After SC rap, efforts stepped up to control air pollution in Delhi

Daily inspections by Transport Dept. to check polluting vehicles jump by 248.1%

December 08, 2021 02:03 am | Updated 02:03 am IST -

An anti-smog gun being used against dust pollution at Civil Lines in Delhi on Tuesday.

An anti-smog gun being used against dust pollution at Civil Lines in Delhi on Tuesday.

Since the Supreme Court started coming down heavily on the Delhi and the Central Governments over air pollution in the city in the first half of November, there has been a jump in actions in this regard, especially in the checks on polluting vehicles, data accessed by The Hindu shows .

The average number of inspections carried out by the Delhi Transport Department every day to check visibly-polluting vehicles and ones without a Pollution Under Control Certificate has increased by 248.1%.

From November 1 to 15, a total of 1,97,973 such inspections were done, while between November 26 and December 6, i.e. 11 days, 5,05,468 inspections were carried out.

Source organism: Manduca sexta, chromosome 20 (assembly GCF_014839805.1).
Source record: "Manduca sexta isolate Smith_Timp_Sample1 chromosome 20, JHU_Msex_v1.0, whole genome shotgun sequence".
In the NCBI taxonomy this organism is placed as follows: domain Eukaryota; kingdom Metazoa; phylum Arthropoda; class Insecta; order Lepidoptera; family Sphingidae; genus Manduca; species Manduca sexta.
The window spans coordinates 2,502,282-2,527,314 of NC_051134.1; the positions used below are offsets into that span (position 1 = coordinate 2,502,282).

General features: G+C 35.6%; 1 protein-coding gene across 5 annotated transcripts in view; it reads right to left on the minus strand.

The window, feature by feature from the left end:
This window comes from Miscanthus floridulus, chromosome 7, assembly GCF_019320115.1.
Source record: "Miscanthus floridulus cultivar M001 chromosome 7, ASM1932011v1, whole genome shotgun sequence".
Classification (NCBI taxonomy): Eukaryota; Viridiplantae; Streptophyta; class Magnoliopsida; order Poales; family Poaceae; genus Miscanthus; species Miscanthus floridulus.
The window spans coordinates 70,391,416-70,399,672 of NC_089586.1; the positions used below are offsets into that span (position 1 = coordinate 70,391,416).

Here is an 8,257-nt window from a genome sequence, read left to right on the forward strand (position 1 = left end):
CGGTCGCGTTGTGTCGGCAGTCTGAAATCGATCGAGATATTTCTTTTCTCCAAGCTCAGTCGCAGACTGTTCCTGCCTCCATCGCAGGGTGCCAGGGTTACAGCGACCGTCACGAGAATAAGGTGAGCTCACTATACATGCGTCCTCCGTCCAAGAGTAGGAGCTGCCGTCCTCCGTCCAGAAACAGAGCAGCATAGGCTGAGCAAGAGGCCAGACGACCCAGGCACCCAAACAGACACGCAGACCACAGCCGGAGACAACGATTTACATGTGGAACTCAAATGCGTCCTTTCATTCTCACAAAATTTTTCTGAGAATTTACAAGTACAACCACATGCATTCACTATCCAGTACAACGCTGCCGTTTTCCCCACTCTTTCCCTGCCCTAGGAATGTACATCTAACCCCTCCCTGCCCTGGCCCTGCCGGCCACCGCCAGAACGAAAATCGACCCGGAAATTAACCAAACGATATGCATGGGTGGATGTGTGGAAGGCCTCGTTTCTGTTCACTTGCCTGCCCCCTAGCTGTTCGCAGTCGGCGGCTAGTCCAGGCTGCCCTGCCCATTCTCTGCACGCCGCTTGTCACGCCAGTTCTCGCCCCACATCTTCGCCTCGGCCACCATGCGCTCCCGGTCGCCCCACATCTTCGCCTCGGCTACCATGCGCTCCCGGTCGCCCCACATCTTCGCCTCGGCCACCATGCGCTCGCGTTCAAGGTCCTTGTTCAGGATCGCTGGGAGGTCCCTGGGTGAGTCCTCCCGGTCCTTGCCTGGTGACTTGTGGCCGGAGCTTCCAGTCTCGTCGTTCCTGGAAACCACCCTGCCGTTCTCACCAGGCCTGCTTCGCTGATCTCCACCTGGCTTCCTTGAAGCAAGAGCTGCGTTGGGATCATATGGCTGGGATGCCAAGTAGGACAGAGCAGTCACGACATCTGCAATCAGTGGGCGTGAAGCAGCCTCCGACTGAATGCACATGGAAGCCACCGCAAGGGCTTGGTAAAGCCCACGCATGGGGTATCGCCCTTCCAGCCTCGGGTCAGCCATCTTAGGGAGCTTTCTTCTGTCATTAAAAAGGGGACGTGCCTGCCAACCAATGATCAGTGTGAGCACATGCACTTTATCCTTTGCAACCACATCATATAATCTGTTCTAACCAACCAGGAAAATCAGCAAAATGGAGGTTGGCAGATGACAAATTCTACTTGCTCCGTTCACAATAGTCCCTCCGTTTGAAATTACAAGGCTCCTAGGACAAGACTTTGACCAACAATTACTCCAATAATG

On November 17, hearing a case of air pollution, Chief Justice N.V. Ramana said, “In the entire country, what I have observed as a judge, and earlier as Advocate General, is that the bureaucracy has developed an inertia, an apathy... They wait for the court to pass an order even on things like how to stop a car or a fire by using a bucket or a mop.”

The court on December 2 gave the Government 24 hours to find a way or make way for the Supreme Court to act on air pollution.

Construction sites

There is also an increase in actions ranging from checks at construction sites to the length of road covered by mechanical road sweepers and the length of road on which water sprinkling has been done.

Between November 17-25 and November 26-December 6, the number of km of roads cleaned by mechanised road sweeping machines daily jumped by 23.9%. Also, the number of km of roads on which water sprinkling was done went up by 34.8%, as per the data.

The jump is mainly due to increased monitoring and daily reports on actions taken by the departments concerned, which are sent to the Chief Secretary, officials said.

“The Environment Department has been monitoring reports from different departments every day and also giving instructions on shortcomings,” they said.

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